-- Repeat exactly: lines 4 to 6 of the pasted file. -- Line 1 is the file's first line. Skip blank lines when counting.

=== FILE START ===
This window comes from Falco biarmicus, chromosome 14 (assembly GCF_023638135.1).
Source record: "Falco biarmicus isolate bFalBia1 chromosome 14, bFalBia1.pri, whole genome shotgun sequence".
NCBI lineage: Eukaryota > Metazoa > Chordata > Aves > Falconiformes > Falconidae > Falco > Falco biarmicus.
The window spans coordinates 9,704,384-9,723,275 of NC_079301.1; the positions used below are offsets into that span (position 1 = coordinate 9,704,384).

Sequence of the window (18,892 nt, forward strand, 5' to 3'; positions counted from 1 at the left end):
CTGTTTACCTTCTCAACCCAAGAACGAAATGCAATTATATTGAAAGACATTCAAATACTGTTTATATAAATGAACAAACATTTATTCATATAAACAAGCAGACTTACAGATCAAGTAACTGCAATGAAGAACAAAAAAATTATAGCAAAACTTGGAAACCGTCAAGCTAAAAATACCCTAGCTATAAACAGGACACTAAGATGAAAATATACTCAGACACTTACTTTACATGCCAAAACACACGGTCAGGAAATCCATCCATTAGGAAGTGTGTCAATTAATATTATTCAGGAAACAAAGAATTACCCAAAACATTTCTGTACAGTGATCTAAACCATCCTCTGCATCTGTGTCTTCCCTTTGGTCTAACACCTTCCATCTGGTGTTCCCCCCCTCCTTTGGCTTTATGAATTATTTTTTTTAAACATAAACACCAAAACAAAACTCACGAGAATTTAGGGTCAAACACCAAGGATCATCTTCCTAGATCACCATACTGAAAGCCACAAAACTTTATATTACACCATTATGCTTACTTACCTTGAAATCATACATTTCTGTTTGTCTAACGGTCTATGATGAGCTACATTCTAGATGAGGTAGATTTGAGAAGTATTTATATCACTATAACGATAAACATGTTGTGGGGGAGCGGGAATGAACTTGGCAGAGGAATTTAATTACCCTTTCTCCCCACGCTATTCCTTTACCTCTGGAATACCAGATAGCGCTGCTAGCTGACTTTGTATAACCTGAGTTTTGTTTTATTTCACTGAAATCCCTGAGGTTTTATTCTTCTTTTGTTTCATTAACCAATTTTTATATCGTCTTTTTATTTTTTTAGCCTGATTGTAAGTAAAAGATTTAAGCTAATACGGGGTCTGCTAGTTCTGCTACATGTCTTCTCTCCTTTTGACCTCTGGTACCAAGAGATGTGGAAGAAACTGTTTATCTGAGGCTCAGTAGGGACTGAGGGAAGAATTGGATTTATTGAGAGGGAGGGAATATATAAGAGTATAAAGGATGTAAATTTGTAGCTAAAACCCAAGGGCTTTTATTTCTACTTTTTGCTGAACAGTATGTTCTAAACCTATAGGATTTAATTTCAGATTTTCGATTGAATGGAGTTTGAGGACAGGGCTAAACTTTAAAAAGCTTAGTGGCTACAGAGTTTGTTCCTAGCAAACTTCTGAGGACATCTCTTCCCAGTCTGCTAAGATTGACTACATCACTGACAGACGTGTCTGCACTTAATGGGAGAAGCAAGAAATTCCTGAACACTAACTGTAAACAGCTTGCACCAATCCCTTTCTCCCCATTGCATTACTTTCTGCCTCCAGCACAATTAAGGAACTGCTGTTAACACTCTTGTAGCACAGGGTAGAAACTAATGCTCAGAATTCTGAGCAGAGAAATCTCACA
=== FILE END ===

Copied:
The window spans coordinates 9,704,384-9,723,275 of NC_079301.1; the positions used below are offsets into that span (position 1 = coordinate 9,704,384).

Sequence of the window (18,892 nt, forward strand, 5' to 3'; positions counted from 1 at the left end):
CTGTTTACCTTCTCAACCCAAGAACGAAATGCAATTATATTGAAAGACATTCAAATACTGTTTATATAAATGAACAAACATTTATTCATATAAACAAGCAGACTTACAGATCAAGTAACTGCAATGAAGAACAAAAAAATTATAGCAAAACTTGGAAACCGTCAAGCTAAAAATACCCTAGCTATAAACAGGACACTAAGATGAAAATATACTCAGACACTTACTTTACATGCCAAAACACACGGTCAGGAAATCCATCCATTAGGAAGTGTGTCAATTAATATTATTCAGGAAACAAAGAATTACCCAAAACATTTCTGTACAGTGATCTAAACCATCCTCTGCATCTGTGTCTTCCCTTTGGTCTAACACCTTCCATCTGGTGTTCCCCCCCTCCTTTGGCTTTATGAATTATTTTTTTTAAACATAAACACCAAAACAAAACTCACGAGAATTTAGGGTCAAACACCAAGGATCATCTTCCTAGATCACCATACTGAAAGCCACAAAACTTTATATTACACCATTATGCTTACTTACCTTGAAATCATACATTTCTGTTTGTCTAACGGTCTATGATGAGCTACATTCTAGATGAGGTAGATTTGAGAAGTATTTATATCACTATAACGATAAACATGTTGTGGGGGAGCGGGAATGAACTTGGCAGAGGAATTTAATTACCCTTTCTCCCCACGCTATTCCTTTACCTCTGGAATACCAGATAGCGCTGCTAGCTGACTTTGTATAACCTGAGTTTTGTTTTATTTCACTGAAATCCCTGAGGTTTTATTCTTCTTTTGTTTCATTAACCAATTTTTATATCGTCTTTTTATTTTTTTAGCCTGATTGTAAGTAAAAGATTTAAGCTAATACGGGGTCTGCTAGTTCTGCTACATGTCTTCTCTCCTTTTGACCTCTGGTACCAAGAGATGTGGAAGAAACTGTTTATCTGAGGCTCAGTAGGGACTGAGGGAAGAATTGGATTTATTGAGAGGGAGGGAATATATAAGAGTATAAAGGATGTAAATTTGTAGCTAAAACCCAAGGGCTTTTATTTCTACTTTTTGCTGAACAGTATGTTCTAAACCTATAGGATTTAATTTCAGATTTTCGATTGAATGGAGTTTGAGGACAGGGCTAAACTTTAAAAAGCTTAGTGGCTACAGAGTTTGTTCCTAGCAAACTTCTGAGGACATCTCTTCCCAGTCTGCTAAGATTGACTACATCACTGACAGACGTGTCTGCACTTAATGGGAGAAGCAAGAAATTCCTGAACACTAACTGTAAACAGCTTGCACCAATCCCTTTCTCCCCATTGCATTACTTTCTGCCTCCAGCACAATTAAGGAACTGCTGTTAACACTCTTGTAGCACAGGGTAGAAACTAATGCTCAGAATTCTGAGCAGAGAAATCTCACA